of the Chechnyan war, the murdered Russian journalist Anna Politkovskaya or the young women forced into prostitution and violence. She offers these images of contemporary life without any explicit judgement, however; rather, her acute understated images do the work. Memorable in this context is the ‘littlest girl’ at the end of the poem ‘Unarmed Civilian Security Service’ who watches impassively as the teenage town ‘hyenas’ engage in a brutal mugging before skipping off, satchel bobbing.
Anyone coming to Schlag’s work for the first time will be struck by the power of her images. The poems are conceived as intensely visual concentrates, with often surprising perspectives or humorous angles. For all their attention to the domestic or even frankly banal, this means they are also frequently mysterious. This mystery is enhanced by an often surreal take on language. In both collections, the playful half tones, neologisms and surprising word combinations act as an antidote to the language of media and everyday reality. But especially in the most recent poems, language has taken a further step: becoming less directly referential and following a logic of feeling or sound, rather than of grammar. Poems play through repertoires of overheard voices, with snatches of sense swimming into and out of focus; or pursue associative paths through sound: ‘Dowland like download’ (‘Renaissance Song’); ‘cirrus // or circus clouds’ (‘Cirrus’).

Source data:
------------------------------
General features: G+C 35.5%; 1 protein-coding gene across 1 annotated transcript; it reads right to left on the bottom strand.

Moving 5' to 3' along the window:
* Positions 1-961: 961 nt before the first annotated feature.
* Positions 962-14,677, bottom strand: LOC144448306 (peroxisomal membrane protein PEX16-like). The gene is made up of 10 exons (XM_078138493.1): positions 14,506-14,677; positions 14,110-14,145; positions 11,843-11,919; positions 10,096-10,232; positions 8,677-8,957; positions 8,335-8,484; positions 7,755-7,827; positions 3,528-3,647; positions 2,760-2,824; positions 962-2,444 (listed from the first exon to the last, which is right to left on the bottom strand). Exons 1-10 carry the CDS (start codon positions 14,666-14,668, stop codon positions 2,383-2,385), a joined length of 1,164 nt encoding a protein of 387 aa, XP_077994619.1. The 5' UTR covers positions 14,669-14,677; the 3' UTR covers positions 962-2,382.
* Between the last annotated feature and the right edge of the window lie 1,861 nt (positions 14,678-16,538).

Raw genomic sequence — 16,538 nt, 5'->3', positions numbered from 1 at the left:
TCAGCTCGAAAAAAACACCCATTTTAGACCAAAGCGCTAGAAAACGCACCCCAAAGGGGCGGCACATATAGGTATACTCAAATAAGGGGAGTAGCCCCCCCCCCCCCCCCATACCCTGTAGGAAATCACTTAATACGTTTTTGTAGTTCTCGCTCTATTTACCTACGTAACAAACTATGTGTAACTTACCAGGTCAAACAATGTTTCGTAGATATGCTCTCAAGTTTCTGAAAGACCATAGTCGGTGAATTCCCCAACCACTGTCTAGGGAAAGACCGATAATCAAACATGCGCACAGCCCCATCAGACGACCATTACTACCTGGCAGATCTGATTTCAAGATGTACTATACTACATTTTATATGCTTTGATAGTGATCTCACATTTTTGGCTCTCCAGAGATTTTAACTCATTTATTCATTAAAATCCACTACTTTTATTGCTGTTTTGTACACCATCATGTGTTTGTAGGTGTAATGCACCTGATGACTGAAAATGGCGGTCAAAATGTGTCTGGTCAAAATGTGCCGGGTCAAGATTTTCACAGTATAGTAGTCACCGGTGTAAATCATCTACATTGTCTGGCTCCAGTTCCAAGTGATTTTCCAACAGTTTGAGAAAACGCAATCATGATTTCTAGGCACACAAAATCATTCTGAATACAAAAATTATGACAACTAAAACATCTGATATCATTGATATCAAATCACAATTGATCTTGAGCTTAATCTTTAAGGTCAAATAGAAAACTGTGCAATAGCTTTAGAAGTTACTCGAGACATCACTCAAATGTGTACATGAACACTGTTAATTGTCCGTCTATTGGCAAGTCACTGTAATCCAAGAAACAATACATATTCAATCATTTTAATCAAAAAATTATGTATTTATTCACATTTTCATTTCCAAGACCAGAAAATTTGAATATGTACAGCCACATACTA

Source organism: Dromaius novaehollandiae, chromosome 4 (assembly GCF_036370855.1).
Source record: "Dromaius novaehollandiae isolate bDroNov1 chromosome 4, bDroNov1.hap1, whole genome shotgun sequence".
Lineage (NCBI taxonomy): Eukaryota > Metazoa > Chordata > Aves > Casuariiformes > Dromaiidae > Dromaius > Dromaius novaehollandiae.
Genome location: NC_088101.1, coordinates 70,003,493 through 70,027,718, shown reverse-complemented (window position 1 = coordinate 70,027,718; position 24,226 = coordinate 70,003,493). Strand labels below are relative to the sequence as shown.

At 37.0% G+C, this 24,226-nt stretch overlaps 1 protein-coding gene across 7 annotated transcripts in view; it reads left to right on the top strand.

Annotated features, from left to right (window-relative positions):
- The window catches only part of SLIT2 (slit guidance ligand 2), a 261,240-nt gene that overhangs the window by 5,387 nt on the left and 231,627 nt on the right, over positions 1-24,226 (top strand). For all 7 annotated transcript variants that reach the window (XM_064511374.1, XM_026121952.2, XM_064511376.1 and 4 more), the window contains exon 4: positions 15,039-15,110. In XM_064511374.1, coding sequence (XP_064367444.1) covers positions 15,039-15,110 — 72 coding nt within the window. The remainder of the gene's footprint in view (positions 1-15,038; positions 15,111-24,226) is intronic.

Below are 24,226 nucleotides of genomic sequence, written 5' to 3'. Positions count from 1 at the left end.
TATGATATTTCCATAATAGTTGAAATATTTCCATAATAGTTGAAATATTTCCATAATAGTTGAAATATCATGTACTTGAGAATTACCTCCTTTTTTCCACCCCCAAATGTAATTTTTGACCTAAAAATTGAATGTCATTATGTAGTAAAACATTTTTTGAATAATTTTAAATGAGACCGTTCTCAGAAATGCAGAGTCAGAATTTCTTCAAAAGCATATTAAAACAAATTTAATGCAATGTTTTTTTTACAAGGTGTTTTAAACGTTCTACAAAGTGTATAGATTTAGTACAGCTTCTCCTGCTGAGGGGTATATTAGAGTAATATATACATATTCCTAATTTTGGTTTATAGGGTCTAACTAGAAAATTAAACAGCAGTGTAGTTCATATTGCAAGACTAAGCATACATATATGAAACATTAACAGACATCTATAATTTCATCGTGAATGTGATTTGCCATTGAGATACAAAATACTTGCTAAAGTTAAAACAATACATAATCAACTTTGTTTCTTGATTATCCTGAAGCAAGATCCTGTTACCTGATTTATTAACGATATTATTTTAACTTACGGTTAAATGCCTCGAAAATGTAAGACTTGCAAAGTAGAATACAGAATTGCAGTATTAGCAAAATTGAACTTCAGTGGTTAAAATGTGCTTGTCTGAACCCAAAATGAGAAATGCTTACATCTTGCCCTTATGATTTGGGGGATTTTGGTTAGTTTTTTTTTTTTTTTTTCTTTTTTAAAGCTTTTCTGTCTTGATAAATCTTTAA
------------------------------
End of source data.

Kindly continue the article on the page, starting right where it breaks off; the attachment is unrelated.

As with the previous English volume, I found some of the poems forming in English in my mind even as I read the German; others felt much more resistant to their new home. But overall I have the sense that translating these poems has been more challenging than in 2004, despite the fact that I know Evelyn Schlag’s work so much better than I did then, and that the process of translation accompanied many of these poems as they were being written and rewritten over the course of many years. Through all this I have been privileged to work closely with Evelyn herself, who has been enormously patient and generous with her time. We have I think both learned a good deal about this most delicate fetching across between people, contexts, languages and cultures.